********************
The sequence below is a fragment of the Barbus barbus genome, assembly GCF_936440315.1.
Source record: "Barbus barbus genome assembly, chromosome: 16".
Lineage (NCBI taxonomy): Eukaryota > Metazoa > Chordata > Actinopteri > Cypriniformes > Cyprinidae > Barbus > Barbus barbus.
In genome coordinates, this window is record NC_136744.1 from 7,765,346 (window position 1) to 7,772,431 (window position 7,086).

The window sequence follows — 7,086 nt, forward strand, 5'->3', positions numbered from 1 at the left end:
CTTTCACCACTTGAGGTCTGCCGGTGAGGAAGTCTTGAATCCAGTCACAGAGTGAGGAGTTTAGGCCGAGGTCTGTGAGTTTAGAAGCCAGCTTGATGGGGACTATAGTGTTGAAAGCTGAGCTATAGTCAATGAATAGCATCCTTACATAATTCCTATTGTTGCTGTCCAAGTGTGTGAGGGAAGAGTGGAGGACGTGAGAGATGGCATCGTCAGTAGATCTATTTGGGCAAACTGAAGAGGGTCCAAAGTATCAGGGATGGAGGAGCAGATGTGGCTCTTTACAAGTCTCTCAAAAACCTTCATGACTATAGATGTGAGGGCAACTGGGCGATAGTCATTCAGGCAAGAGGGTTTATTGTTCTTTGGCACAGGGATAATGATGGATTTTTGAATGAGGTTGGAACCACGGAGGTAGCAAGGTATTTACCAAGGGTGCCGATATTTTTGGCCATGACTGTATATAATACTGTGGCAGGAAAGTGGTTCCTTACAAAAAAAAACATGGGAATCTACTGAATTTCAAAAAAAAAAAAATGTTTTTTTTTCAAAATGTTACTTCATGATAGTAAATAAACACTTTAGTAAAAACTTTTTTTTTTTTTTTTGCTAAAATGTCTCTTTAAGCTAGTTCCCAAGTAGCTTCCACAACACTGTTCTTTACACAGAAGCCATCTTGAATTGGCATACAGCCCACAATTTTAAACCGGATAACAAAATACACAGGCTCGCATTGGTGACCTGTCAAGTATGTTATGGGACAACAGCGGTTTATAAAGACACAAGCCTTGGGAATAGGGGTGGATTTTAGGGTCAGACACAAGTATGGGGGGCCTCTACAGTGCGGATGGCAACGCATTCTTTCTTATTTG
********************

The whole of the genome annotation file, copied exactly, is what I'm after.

The sequence below is a fragment of the Barbus barbus genome, assembly GCF_936440315.1.
Source record: "Barbus barbus genome assembly, chromosome: 16".
Lineage (NCBI taxonomy): Eukaryota > Metazoa > Chordata > Actinopteri > Cypriniformes > Cyprinidae > Barbus > Barbus barbus.
In genome coordinates, this window is record NC_136744.1 from 7,765,346 (window position 1) to 7,772,431 (window position 7,086).

The window sequence follows — 7,086 nt, forward strand, 5'->3', positions numbered from 1 at the left end:
CTTTCACCACTTGAGGTCTGCCGGTGAGGAAGTCTTGAATCCAGTCACAGAGTGAGGAGTTTAGGCCGAGGTCTGTGAGTTTAGAAGCCAGCTTGATGGGGACTATAGTGTTGAAAGCTGAGCTATAGTCAATGAATAGCATCCTTACATAATTCCTATTGTTGCTGTCCAAGTGTGTGAGGGAAGAGTGGAGGACGTGAGAGATGGCATCGTCAGTAGATCTATTTGGGCAAACTGAAGAGGGTCCAAAGTATCAGGGATGGAGGAGCAGATGTGGCTCTTTACAAGTCTCTCAAAAACCTTCATGACTATAGATGTGAGGGCAACTGGGCGATAGTCATTCAGGCAAGAGGGTTTATTGTTCTTTGGCACAGGGATAATGATGGATTTTTGAATGAGGTTGGAACCACGGAGGTAGCAAGGTATTTACCAAGGGTGCCGATATTTTTGGCCATGACTGTATATAATACTGTGGCAGGAAAGTGGTTCCTTACAAAAAAAAACATGGGAATCTACTGAATTTCAAAAAAAAAAAAATGTTTTTTTTTCAAAATGTTACTTCATGATAGTAAATAAACACTTTAGTAAAAACTTTTTTTTTTTTTTTTGCTAAAATGTCTCTTTAAGCTAGTTCCCAAGTAGCTTCCACAACACTGTTCTTTACACAGAAGCCATCTTGAATTGGCATACAGCCCACAATTTTAAACCGGATAACAAAATACACAGGCTCGCATTGGTGACCTGTCAAGTATGTTATGGGACAACAGCGGTTTATAAAGACACAAGCCTTGGGAATAGGGGTGGATTTTAGGGTCAGACACAAGTATGGGGGGCCTCTACAGTGCGGATGGCAACGCATTCTTTCTTATTTG